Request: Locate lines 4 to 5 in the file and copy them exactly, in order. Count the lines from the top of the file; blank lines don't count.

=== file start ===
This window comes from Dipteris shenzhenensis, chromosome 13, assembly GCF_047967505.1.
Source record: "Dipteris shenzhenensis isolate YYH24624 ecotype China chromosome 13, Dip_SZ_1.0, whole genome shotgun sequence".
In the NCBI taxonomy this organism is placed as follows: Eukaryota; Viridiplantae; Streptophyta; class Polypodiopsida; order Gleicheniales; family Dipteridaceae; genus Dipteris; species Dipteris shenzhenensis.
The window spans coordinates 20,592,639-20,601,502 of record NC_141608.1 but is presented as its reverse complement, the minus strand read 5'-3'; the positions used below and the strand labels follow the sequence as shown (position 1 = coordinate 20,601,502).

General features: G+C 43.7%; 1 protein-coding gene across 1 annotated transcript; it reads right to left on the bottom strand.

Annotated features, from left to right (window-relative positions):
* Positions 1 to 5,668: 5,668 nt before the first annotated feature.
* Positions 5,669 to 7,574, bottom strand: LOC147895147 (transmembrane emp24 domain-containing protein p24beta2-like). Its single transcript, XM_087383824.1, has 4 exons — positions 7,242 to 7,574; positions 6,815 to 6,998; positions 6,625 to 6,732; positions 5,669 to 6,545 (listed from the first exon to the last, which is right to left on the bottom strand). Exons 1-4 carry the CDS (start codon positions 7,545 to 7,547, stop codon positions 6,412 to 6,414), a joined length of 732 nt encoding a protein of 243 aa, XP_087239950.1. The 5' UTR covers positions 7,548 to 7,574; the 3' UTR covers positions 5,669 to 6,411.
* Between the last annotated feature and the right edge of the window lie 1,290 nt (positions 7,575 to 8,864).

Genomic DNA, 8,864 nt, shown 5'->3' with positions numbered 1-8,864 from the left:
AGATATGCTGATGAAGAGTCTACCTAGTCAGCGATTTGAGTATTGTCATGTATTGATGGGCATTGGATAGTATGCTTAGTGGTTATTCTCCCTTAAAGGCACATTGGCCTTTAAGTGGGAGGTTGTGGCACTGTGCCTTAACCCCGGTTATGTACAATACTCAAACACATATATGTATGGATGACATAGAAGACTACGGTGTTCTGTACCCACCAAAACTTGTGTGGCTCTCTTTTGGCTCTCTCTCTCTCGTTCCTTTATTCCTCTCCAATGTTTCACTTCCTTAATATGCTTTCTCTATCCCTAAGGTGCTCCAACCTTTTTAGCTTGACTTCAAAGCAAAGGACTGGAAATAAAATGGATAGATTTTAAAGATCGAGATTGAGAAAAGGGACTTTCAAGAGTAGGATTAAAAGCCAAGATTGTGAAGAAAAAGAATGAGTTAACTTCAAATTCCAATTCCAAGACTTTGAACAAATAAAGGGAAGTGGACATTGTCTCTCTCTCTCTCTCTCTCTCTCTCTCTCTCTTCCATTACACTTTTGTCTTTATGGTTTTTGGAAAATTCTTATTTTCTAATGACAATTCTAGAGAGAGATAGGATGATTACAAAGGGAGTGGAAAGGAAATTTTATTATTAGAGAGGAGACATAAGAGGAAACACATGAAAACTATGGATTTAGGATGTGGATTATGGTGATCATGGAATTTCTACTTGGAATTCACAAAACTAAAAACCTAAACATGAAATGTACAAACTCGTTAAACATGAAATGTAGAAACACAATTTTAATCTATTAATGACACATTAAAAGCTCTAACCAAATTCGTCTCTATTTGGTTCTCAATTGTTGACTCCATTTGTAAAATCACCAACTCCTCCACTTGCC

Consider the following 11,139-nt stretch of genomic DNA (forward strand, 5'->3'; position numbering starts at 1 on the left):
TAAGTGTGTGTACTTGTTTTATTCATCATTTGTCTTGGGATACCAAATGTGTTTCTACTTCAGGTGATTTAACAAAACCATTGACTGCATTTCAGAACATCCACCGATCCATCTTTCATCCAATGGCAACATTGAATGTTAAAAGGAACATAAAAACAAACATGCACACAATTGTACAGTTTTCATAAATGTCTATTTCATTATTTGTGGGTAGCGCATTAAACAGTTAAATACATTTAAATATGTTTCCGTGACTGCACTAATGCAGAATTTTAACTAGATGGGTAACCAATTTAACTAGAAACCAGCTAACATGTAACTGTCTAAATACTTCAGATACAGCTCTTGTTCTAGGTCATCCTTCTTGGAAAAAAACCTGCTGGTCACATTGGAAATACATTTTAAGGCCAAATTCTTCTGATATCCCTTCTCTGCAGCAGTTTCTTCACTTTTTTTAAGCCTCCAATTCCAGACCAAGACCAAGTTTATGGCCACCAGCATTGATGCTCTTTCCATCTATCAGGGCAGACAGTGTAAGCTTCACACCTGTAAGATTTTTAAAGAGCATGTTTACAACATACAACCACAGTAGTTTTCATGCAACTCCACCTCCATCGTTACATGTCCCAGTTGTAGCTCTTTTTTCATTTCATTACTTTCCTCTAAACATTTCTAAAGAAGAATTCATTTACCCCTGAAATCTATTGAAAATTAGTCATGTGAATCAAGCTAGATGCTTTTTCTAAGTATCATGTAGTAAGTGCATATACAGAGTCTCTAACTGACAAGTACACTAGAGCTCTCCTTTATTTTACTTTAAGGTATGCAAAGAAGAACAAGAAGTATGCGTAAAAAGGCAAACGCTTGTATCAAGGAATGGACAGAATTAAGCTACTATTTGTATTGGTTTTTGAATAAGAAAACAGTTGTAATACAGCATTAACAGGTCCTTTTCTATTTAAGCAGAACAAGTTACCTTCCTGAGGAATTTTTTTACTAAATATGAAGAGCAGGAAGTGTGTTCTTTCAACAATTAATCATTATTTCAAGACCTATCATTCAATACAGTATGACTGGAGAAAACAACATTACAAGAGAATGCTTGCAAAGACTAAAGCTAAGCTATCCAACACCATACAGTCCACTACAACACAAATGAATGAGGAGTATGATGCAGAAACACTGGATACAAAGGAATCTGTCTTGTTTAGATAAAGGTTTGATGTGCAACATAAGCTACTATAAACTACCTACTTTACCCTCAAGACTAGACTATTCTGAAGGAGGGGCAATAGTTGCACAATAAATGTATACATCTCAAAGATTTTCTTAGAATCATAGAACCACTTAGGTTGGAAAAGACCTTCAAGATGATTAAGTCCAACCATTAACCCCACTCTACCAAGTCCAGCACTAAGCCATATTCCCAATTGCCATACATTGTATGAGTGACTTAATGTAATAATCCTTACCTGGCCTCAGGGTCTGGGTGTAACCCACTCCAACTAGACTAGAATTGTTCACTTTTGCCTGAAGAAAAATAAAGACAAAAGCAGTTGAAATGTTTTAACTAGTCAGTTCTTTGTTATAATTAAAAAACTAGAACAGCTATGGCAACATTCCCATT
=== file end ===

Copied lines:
The window spans coordinates 20,592,639-20,601,502 of record NC_141608.1 but is presented as its reverse complement, the minus strand read 5'-3'; the positions used below and the strand labels follow the sequence as shown (position 1 = coordinate 20,601,502).

General features: G+C 43.7%; 1 protein-coding gene across 1 annotated transcript; it reads right to left on the bottom strand.